Lighting energy guide

Lighting typically accounts for 10–15% of your annual electricity consumption. Fortunately, improving the efficiency of your home lighting systems is one of the easiest and most affordable ways to reduce electricity consumption and lower your electricity bill.
Follow the tips below to reduce the amount of energy you use to light your home:

  • Many ceiling fixtures contain fittings for more light bulbs than is necessary so remove extra light bulbs or change to a fitting that only requires one bulb
  • Install automatic motion sensors or timer switches in areas which are not occupied for long periods of time
  • Turn off lights if you are away from a room for more than a few minutes

Make use of natural light by:

  • Removing objects that are blocking natural light entering through windows
  • Paint dark walls and ceilings with lighter colors to reflect light better

Types of Light Bulbs


Incandescents have a capsule inside that holds gas around a filament to increase bulb efficiency. They are available in a wide range of shapes and colors, and they can be used with dimmers.

Incandescent lamps are often considered the least energy efficient type of electric lighting commonly found in residential buildings. Although inefficient, incandescent lamps possess a number of key advantages--they are inexpensive to buy, turn on instantly, are available in a huge array of sizes and shapes and provide a pleasant, warm light with excellent color rendition.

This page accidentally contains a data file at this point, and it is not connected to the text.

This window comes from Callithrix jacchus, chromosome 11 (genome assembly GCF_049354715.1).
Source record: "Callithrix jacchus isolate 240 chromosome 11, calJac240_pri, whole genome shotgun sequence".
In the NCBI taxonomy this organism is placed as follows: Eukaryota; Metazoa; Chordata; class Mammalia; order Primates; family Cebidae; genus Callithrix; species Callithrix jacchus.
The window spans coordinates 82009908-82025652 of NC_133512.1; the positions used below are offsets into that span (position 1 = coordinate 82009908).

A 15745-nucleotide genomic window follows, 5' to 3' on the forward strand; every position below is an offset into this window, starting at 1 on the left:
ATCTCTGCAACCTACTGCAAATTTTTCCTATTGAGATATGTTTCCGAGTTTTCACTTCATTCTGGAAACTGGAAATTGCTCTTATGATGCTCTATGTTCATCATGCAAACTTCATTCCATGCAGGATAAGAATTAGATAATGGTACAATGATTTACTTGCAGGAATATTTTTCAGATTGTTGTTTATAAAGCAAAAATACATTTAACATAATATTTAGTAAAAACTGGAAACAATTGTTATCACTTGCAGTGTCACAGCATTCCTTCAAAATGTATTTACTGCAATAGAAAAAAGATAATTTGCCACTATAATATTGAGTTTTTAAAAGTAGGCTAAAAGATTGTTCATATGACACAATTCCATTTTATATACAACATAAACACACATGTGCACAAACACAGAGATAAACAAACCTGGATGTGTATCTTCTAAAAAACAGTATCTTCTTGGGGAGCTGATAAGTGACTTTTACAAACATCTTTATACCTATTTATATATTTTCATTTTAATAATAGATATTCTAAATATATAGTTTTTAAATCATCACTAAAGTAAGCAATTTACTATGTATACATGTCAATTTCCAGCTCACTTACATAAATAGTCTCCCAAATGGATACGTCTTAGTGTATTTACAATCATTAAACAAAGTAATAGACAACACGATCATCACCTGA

However, because of their relative inefficiency and short life spans, they are more expensive to operate than newer lighting types such as compact fluorescent lamps (CFLs) and light-emitting diodes (LEDs).

CFLS – Compact Fluorescent lamps

  • Use 75–80% less electricity than a standard incandescent light bulb
  • Last from 6,000–10,000 hours (most incandescent bulbs last only 1,000 hours)
  • Come in many different sizes and shapes, and some can even be dimmed
  • Contain small amounts of mercury, which is toxic — old bulbs must not be thrown out in the trash, they must be taken to the Tynes Bay hazardous waste drop-off in a clear bag. If a CFL breaks in your home, ventilate the area well before and after carefully placing all the debris in a sealed bag using rubber gloves and wet tissue to prevent dust becoming airborne

Light Emitting Diodes (LEDs)

ENERGY STAR-qualified LEDs use only 20%–25% of the energy and last up to 25 times longer than the traditional incandescent bulbs they replace.  LEDs use 25%–30% of the energy and last 8 to 25 times longer than halogen incandescent light bulbs.

LED bulbs are currently available in many products such as replacements for 40W, 60W, and 75W traditional incandescent light bulbs, reflector bulbs often used in recessed fixtures, and small track lights. While LEDs are more expensive at this early stage, they still save money because they last a long time and have very low energy use. As with other electronics, prices are expected to come down as more products enter the market.

Information on this webpage has been referenced from the US Department of Energy website.